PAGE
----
The damage came to about $14,000, while the insurance company said the vehicle was still worth around $30,000. I always thought $14K was a lot to put into a vehicle that would never really be the same. But then I read about Mr. Bean actor Rowan Atkinson’s McLaren F1, and I have a new appreciation for expensive car repairs.
The Internet is a crazy place.
Where else can someone go with the intent of researching auto-industry news and end up instead looking at 7 bad pictures of Beyonce?
Thanks to the Internet, we can all see a 1945 Bugatti Veyron or attend an auto show from the comfort of bed. The Internet can do almost anything we want, and now, it might even be able to provide the cash needed to buy a brand-new car.
The Geneva Motor Show, which gets underway one month from today, already promises plenty of exciting debuts. From new convertibles to new entries from existing automakers, this should be a show to remember!
What I love about the Geneva show is that anything is possible. It’s a place to dream of what could be and question what is. It’s a place to challenge pre-conceived notions, introduce new ideas and boldly declare oneself as an imposing new competitor.
Of course, some of the attempts fall flat, while others could potentially change the course of an industry.
Here’s a quick peek into just a little of what will come to Geneva this year.
There are some odd stats out of the fossil-fuel world these last couple of days:Fuel prices are up across the country, which is disturbing but not particularly odd. Families paid an average of nearly $3,000 for fuel in 2012, or about 4% of the average household annual income. That’s the highest percentage in about 30 years. Again, sad, but not surprising or odd. The amount of miles traveled by each household has increased significantly over the last 30 years, which seems to be in line with all these other trends.
So what’s the odd part about this latest news?
My intent was to leave the Super Bowl alone. I’m not much for carrying on hype, but I forgot about one very important part of the game: the Super Bowl MVP’s prize.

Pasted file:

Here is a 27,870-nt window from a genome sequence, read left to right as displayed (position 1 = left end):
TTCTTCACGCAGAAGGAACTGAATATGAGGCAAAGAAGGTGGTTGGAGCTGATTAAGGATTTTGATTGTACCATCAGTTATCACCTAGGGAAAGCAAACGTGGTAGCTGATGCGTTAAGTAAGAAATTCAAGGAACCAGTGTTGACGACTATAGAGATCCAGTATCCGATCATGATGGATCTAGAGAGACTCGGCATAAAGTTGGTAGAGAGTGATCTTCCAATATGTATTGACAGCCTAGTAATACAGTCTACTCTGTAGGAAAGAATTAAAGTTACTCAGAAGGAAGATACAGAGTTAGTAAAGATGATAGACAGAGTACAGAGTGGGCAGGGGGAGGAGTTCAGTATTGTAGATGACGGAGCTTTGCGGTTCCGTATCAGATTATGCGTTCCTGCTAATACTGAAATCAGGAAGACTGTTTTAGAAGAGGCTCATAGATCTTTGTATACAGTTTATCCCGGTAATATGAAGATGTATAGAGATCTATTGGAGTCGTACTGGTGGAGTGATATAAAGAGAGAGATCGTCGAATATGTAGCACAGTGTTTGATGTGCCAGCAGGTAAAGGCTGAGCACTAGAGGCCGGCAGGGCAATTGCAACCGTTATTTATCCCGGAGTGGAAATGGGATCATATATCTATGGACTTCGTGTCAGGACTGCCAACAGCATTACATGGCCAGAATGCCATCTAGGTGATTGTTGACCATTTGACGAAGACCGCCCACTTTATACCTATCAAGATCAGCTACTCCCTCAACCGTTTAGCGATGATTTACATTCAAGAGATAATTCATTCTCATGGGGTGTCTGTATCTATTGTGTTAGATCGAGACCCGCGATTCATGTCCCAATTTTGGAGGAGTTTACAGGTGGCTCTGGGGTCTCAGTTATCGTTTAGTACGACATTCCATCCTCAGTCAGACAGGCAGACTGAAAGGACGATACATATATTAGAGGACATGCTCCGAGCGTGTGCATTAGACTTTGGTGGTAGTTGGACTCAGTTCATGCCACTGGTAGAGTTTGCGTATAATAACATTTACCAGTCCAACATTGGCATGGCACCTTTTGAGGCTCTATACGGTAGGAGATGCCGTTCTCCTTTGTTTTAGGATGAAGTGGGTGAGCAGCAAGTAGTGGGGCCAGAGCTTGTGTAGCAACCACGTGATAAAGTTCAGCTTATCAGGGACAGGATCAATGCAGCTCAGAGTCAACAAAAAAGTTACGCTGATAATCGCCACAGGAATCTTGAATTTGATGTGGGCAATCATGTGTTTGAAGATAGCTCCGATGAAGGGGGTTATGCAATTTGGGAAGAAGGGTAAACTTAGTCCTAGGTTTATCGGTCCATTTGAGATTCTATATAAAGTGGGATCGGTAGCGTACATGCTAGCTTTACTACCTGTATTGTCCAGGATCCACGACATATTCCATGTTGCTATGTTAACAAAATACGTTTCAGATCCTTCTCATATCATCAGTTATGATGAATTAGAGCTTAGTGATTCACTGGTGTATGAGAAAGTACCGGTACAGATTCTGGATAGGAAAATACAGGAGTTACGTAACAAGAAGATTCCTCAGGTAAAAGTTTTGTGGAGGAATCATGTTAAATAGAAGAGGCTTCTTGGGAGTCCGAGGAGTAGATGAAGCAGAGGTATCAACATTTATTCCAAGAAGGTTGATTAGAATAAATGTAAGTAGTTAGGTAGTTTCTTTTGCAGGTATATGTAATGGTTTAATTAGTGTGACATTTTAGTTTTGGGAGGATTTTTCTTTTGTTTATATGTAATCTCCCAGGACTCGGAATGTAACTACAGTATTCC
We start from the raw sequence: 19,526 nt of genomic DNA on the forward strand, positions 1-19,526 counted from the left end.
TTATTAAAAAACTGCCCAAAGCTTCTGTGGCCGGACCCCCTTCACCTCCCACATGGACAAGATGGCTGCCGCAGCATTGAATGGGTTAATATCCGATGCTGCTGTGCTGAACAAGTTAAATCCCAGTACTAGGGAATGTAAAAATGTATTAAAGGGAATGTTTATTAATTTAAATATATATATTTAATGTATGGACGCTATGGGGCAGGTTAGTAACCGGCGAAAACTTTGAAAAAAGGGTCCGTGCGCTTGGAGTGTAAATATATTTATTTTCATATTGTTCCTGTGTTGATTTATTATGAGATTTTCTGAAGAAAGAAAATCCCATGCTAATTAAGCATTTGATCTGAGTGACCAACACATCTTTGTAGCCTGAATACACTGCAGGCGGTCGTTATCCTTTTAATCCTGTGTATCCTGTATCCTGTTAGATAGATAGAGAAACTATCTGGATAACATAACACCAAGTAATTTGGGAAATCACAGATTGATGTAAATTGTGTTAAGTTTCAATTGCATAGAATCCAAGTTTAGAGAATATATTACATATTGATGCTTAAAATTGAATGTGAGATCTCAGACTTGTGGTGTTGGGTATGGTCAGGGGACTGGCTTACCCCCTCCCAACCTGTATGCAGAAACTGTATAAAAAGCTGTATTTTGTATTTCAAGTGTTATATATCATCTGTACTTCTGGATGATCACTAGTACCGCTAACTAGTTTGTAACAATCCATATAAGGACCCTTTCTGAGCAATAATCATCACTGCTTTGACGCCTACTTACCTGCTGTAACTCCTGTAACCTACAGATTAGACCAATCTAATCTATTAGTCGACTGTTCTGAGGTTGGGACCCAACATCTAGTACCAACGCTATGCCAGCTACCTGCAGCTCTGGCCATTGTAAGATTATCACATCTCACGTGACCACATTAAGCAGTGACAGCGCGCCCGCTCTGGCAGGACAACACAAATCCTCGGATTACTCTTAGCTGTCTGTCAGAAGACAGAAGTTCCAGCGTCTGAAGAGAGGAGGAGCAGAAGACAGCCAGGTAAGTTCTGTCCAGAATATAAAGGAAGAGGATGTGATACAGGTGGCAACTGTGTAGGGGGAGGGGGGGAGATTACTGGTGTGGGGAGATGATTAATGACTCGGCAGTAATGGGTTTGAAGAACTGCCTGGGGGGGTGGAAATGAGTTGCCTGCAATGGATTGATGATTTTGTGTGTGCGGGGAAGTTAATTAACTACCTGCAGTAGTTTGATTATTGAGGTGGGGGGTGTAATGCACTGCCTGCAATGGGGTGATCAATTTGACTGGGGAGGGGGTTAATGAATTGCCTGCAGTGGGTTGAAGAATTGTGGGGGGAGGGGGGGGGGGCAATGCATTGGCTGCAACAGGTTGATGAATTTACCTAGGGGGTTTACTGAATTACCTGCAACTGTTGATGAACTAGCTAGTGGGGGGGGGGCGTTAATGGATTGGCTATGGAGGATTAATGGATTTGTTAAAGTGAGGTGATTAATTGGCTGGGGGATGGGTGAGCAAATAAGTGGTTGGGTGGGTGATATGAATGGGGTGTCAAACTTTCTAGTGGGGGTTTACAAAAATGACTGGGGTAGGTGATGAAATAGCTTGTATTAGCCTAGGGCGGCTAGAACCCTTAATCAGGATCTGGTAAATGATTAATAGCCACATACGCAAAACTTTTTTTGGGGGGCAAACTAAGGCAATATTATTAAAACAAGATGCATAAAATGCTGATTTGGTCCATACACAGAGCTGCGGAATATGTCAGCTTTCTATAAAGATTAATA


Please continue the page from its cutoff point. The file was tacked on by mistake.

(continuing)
As though the elevation to elite status in the league, the Lombardi trophy, the adoration of millions and the guarantee of a multi-year, multi-million dollar contract weren’t enough, MVP Joe Flacco got something else.
A 2014 Corvette Stingray.
Congratulations to the Ravens and Baltimore fans everywhere!
While the game was electrifying, I thought the advertisements overall were severely lacking in energy this year. It’s like the power went out on all of them even before the Superdome went dark. My favorite car ad was the Audi prom spot. The Chrysler/Ram Paul Harvey spot almost made me throw up in my mouth a little bit. The others were just mediocre.
With that out of the way, let’s get back to cars rather than the outlandish, extravagant attempts to sell them. Yes, we need vehicles to serve the mundane and much-needed transportation services of daily life, and I find irony in the fact that we often buy them based on some perceived emotion or extreme experience marketing people promise they will provide.
True car enthusiasts can look past overly produced TV commercials and buy based on other, more meaningful, factors.
One of those factors might be the car’s future collector value. Make it affordable and fun to drive as well, and the deal closes itself! What 2013 cars could be future collectibles?